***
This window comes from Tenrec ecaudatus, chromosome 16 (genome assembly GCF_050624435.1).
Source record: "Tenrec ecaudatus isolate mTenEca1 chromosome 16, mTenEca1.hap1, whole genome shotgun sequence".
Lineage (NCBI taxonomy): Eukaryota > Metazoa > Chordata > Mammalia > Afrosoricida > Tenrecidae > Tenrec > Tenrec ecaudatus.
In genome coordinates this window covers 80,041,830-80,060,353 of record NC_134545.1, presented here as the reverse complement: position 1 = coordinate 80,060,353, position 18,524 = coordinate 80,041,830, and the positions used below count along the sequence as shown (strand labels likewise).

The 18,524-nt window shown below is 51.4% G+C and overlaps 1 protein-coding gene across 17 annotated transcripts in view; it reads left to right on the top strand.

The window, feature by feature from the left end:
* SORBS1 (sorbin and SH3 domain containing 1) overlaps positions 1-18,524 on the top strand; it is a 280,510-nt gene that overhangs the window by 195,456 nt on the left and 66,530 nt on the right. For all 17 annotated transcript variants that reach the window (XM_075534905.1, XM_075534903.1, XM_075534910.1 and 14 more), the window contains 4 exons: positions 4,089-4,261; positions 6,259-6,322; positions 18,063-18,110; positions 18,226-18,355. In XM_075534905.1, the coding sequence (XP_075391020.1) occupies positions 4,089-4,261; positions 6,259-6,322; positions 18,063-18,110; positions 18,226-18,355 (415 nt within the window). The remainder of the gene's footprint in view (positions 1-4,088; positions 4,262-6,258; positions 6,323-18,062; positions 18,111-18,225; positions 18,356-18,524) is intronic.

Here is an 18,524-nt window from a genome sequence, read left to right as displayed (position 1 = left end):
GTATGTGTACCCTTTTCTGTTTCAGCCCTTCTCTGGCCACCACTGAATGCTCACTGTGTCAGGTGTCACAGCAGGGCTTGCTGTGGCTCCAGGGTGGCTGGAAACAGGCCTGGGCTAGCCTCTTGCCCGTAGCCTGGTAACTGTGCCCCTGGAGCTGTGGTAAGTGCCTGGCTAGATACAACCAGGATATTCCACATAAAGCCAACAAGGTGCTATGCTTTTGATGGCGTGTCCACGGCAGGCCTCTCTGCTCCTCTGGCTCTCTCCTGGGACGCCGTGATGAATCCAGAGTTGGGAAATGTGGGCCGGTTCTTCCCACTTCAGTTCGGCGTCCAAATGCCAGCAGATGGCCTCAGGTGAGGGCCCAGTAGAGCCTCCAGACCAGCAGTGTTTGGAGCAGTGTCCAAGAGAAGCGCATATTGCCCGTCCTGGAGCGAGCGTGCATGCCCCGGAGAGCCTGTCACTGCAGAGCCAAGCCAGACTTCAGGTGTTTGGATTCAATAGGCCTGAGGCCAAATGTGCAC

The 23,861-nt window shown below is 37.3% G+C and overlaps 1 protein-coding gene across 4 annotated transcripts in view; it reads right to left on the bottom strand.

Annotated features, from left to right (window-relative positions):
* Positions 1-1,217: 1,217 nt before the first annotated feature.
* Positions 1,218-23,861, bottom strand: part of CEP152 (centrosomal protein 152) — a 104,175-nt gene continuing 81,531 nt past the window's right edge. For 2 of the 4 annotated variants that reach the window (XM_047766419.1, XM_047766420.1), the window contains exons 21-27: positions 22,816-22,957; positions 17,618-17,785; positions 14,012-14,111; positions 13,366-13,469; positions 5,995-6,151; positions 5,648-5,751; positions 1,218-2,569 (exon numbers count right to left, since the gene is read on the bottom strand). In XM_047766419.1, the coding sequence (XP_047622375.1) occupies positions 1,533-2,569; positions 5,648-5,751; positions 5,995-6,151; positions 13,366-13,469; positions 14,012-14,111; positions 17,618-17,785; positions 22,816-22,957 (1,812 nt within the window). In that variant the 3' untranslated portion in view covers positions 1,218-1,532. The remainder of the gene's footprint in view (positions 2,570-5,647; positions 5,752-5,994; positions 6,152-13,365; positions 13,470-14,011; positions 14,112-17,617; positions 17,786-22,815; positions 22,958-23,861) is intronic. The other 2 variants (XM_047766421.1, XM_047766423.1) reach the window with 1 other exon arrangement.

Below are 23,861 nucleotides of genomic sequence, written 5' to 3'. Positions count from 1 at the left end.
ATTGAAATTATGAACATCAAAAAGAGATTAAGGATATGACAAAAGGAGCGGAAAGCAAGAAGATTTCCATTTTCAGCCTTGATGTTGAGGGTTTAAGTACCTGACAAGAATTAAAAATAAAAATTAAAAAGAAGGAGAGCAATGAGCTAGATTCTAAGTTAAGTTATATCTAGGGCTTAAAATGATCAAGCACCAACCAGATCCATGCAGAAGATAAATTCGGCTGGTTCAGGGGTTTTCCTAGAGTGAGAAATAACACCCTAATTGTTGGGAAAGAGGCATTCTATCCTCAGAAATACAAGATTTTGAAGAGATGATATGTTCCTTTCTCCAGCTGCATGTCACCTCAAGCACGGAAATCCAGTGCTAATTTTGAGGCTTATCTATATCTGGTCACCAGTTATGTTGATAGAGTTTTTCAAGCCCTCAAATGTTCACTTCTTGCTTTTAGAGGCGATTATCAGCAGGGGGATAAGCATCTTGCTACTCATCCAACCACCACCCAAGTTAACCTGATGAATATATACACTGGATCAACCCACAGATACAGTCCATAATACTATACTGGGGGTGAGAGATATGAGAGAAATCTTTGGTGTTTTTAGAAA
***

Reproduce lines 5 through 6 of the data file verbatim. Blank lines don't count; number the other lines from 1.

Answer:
The 18,524-nt window shown below is 51.4% G+C and overlaps 1 protein-coding gene across 17 annotated transcripts in view; it reads left to right on the top strand.

The window, feature by feature from the left end: